What do you think?

    Thanks for the help!
  9. does any one have a good picture regarding opening up the port on the iac with a dremel to allow engine to idle higher? it was mentioned in the very beginning of the post.
  10. I'd still try the Dunk 'n Gunk soak type carburetor cleaner to clean up the best performing IAC.

    Try trimming the gasket to open the area between the 2 ports. Do a little bit at a time and see how it works.
  11. I soaked my iac in a can of gunk and I raised my idle because if I set it at 600 rpm doing the base idle reset I have to give it gas to start and keep giving it gas to stay running for about 30 seconds. now it will start on it's own but the idle is at about 1,300 rpm when coasting to a stop and when I am stopped it is at 1,000 rpms. it doesn't really surge anymore but why do I have to have it set so high? It use to idle at 7-750 rpm's with now surge which made my cam sound really good.
    any ideas?

    Thanks again!
  12. Possible vacuum leak. I had one recently that turned out to be a missing cap on one of the spare vacuum lines.
  13. Thanks for the refresher on how to test the tps voltage, but let me try and rephrase my question. Is it possible for a tps to have intermittent problems, even if the voltage is spot on and increases and decreases smoothly? The reason I ask is because at closed throttle I'm reading .97v and it increases and decreases smoothly throughout the throttle range. However, I am experiencing hanging idle occasionally, and just the other day my truck's CEL came on. Pulled codes and got a 124 (TPS Voltage Higher Than Expected). Got my DVM out again, all voltages appear to be normal and within range. Is it possible my TPS is on the way out but not completely gone?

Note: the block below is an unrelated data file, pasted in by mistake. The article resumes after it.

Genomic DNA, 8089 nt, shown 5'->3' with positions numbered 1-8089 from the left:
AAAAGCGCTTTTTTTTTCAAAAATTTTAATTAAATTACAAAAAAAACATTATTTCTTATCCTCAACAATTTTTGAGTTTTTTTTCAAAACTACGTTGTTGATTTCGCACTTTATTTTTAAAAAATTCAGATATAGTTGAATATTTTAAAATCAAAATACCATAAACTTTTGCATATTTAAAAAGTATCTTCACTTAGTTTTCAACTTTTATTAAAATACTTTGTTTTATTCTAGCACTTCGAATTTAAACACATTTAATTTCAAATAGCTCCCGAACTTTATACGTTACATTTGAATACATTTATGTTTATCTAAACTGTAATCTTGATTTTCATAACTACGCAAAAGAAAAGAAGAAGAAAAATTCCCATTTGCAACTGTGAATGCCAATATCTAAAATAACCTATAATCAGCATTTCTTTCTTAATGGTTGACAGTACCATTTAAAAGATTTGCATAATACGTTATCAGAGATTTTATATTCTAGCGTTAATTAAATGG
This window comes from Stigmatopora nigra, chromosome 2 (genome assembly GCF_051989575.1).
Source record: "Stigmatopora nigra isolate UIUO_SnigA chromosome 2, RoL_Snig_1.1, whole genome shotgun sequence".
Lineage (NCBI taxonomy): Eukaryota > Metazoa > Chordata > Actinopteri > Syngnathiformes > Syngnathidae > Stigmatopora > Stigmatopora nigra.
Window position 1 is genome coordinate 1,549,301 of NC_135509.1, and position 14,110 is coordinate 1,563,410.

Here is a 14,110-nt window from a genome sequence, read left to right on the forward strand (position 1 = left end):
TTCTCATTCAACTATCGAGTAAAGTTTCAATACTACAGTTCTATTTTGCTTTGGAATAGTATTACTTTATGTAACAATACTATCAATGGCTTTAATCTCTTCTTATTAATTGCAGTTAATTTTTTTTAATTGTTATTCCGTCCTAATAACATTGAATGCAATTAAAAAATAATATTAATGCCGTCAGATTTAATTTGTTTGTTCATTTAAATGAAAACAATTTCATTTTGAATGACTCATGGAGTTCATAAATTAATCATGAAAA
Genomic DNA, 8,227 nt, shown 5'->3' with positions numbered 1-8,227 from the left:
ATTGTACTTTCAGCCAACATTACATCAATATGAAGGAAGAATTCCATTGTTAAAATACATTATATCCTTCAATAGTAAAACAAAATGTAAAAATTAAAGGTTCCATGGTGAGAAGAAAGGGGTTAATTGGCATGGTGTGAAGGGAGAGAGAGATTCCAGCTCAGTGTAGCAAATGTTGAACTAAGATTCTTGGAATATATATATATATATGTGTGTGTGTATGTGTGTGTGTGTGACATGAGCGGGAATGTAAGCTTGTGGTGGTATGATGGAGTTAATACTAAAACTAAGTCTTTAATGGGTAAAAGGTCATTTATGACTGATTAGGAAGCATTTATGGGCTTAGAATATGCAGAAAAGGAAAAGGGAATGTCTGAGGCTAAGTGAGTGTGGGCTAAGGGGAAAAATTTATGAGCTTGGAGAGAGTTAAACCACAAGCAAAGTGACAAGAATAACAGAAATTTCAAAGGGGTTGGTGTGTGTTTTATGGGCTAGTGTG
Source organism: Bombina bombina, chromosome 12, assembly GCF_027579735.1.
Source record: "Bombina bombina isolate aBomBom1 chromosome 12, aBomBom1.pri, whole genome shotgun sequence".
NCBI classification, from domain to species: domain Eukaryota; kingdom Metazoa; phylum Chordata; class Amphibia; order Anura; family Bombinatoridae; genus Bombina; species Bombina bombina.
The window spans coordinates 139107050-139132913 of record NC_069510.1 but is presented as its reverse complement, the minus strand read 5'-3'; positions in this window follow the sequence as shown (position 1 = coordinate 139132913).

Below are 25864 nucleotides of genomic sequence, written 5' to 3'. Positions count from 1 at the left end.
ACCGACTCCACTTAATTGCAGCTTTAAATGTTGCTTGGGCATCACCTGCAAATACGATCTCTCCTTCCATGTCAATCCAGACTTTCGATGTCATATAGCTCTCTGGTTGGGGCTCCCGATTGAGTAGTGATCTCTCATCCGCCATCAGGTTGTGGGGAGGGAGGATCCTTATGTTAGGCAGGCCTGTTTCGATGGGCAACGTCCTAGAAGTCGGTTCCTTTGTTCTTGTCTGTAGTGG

14. I have seen the TPS creep upward, even when properly set. The results are an idle that steadily increases in speed. Try that when you are putting along in traffic with you foot off the accelerator and the car is still picking up speed. It clears and goes away if you turn the ignition off and back on, only to come back again later.
  15. That pretty much describes my issues in full. So what is the solution? A new TPS?
  16. Yes, replacing the TPS is what is needed to fix this problem.
    Don't you feel the pain in your wallet already?

    See the TPS setting procedure in the first post of this checklist to set the new TPS.
  17. Thanks, swapping for a new one today. Does the engine really need to be at operating temp to set the TPS?
  18. It helps to makes sure that the computer is in closed loop and that everything is running in normal mode.
  19. Is a code 23 a definite on failed tps? I tested it and Koeo was .92 and seemed to have a smooth transition in voltage but I cleared codes and it still throws it. I have a bad surge till the car warms up and throws a cel. I also have a code 327 for the egr as well. My car is a 95 GT. I smoke tested for vaccuum leaks and I had a very small one at the throttle body shaft but all else was good
  20. The 94-95 Mustangs all use 3 digit codes. If you got a 2 digit code, there is a number missing.